And then, after they do all of this work with both measurements, why do they forget which word is which year after year? I know the teachers do investigations with the work and use the vocabulary daily during the unit, as I did, but students still don’t hold on to it. What makes it become part of their vocabulary? Is it just too long between when they use it? Is it

These are just two things I am wondering about….


A Teacher & Mathematician Mash Up

One of the many things I love about Twitter is the diversity of the group in which I have the opportunity to interact. Every day, Twitter provides the space for me to move outside of my classroom happenings and connect with others of varying perspectives and insights on teaching and learning. While these perspectives are so interesting to me, if I am being completely honest, they can also be quite intimidating. Not intimidating in the sense that one person’s point of view is “better” than another, but more in the sense that sometimes math conversations go to a place content-wise or philosophically that I cannot even engage. Not because I don’t feel like I don’t belong, but simply because I don’t even know what the heck to say because I don’t understand what they are talking about or it is so far removed from where I am in the classroom, I can’t relate.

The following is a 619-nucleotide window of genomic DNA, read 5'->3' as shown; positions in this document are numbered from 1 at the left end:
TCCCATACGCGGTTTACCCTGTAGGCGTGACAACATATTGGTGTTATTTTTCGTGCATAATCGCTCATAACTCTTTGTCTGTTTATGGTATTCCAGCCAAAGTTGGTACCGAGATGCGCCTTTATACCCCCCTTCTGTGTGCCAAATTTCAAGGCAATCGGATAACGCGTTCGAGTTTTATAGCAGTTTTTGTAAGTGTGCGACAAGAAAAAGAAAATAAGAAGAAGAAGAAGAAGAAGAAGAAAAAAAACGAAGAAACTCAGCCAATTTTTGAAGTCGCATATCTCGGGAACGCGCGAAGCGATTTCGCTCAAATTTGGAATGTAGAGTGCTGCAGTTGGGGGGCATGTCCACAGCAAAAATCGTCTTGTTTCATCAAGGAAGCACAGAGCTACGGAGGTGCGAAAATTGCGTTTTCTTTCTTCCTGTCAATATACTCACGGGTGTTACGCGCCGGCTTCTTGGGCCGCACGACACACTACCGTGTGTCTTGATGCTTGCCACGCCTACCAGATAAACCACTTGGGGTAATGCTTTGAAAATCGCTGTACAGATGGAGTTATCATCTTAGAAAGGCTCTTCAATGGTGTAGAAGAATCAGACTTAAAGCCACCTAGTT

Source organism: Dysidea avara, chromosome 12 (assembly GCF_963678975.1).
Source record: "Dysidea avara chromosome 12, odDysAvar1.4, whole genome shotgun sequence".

The way I feel in those situations feeds my preconceived notions I have about mathematicians. Not the type of mathematicians I would call my students because they are doing great math, but mathematicians as in, that is their job title, you know, those mathematicians. I so admire the way in which they think about math, however given a choice, I would probably shy away from a conversation with them out of shear nervousness of saying something that sounded silly, or even worse, completely wrong mathematically. That was, until I started my work with Illustrative Mathematics.